It’s a dirty word, but sometimes we all have to do it.

This business practice of hiring someone from outside your company to complete a task is often talked about with suspicion, fear and disappointment.

There’s Forbes analysis of Boeing’s outsourcing troubles.

An example of a German toymaker struggles with too-slow overseas production.

And Sprint’s botched venture with IBM

But then there exist cases where outsourcing has positive, viable, long-lasting outcomes that make both parties, and their clients, very happy. Check out this news release touting the 15th Annual Outsourcing Excellence Awards. Seriously, there is such a thing. Here’s the list of winners:

  • Best Partnership:  AT&T Services Inc./Cognizant Technology Solutions US Corporation

•    Most Flexible: Coca-Cola Enterprises Inc./Capgemini

•    Best Communication: Catholic Healthcare Partners/Dell Services

•    Most Collaborative; Barclaycard US/Firstsource

•    Best Global Services: Carillon PLC/Accenture

•    Most Effective: Verizon Wireless/Océ Business Services 

•    Service Provider Excellence – Best Business Transformation: Accenture

•    Service Provider Excellence – Most Consistent Business Impact: Genpact

  •    Service Provider Excellence – Best IT Enablement in BPO: Wipro

We’ve even discussed on Active Care how outsourcing works well for us and some of our independent contractors.

But, there is a difference between outsourcing and off-shoring. Especially when it comes to background screening. And if you don’t know the difference, it could cost you a lot more than you realize. Whereas outsourcing is most often contracted to an American or at least North American party, off shoring heads overseas or onto a different continent. It’s basically outsourcing in another country. As mentioned in Boeing’s and Steiff’s cases (click on the articles at the top), partnering with overseas entities can carry a host of complications.

*Sub standard quality control

*Cultural work ethic differences


*Shipping and customs difficulties

*Confusion between primary contractor and sub contractors

*Language barriers

*Lengthy supply chains

*Variances in laws

When you throw the knowledge and use of sensitive information into the mix, such as for background checks, this is volatile situation. Here’s why.

People provide Personally Identifiable Information (PII). Applicants have to fork over PII like this during the hiring or on boarding process:

  • Full name
  • Birthday and birthplace
  • Social Security Number (SSN)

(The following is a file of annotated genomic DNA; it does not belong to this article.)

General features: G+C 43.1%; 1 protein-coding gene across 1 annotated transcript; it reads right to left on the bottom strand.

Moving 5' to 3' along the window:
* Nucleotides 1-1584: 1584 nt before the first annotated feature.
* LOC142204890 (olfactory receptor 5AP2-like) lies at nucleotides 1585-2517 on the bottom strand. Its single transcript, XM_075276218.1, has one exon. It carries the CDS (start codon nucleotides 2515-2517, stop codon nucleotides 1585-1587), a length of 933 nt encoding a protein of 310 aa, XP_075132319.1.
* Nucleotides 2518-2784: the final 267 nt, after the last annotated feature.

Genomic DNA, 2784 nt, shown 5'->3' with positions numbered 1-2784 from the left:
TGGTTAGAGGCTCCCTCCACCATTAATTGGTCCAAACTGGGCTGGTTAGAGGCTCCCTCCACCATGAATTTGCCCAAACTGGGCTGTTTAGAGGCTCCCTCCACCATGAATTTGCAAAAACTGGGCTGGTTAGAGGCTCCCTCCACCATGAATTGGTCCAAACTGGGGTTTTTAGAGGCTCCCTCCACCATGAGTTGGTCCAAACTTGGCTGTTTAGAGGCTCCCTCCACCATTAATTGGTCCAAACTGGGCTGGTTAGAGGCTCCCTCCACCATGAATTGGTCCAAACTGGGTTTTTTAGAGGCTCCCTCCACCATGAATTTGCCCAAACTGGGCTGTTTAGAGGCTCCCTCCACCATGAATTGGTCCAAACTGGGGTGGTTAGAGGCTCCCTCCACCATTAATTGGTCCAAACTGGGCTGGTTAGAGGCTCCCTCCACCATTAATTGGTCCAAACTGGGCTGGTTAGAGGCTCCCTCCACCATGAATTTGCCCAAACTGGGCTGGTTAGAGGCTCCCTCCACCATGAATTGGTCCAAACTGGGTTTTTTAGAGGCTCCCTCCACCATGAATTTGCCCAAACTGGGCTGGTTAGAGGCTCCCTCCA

• Vehicle registration plate number
  • Driver’s license number
  • Credit card number
  • National identification number

Obviously, this information is ripe for the picking by identity thieves. But here’s the catch. Once PII leaves US soil, so do American laws that protect it. In other words, if your applicants’ identity is stolen overseas, there’s nothing you or they can do about it.

You may not even know your screening company is off-shoring. There is no law (except for one in California) that states your screening company has to disclose whether it ships your applicants’ PII overseas. So, you may be in the dark the practice is even going on! One way to combat this is to work with a company like Active Screening who has pledged to NEVER offshore PII. There is a robust network of these like-minded companies. Check out ConcernedCRAs.com for more information.

You have no idea how far the information will travel. Once the data reaches its off shore destination, it’s fair game to any identity thief out there with an internet connection. The situation is even worse if the PII is set to someone’s home (whose to say your off shore connection isn’t a college student working from home in Mumbai?). Now you’ve unknowingly sent PII to a place where internet connections are much less secure. Your applicants identity could be stolen or sold a hundred times over.

You’re costing Americans jobs. As if this isn’t startling enough (and if this hasn’t scared the pants off you, I’m not sure what will until your identity is stolen), the more background checks that are sent overseas are eliminating jobs for people in your own country. The same type of people you’re trying to hire! This former background screening employee, who was one of 600 workers whose jobs were eliminated to make room for off shoring with a firm in India, wrote an informative and heartfelt letter about the dangers and ramifications of off shoring in 2012. It’s worth a read if you care anything at all about the American Dream.

Tell us your identity theft story. How was your PII ripped off? What did you, or could you, do about it? Leave your comment below. 

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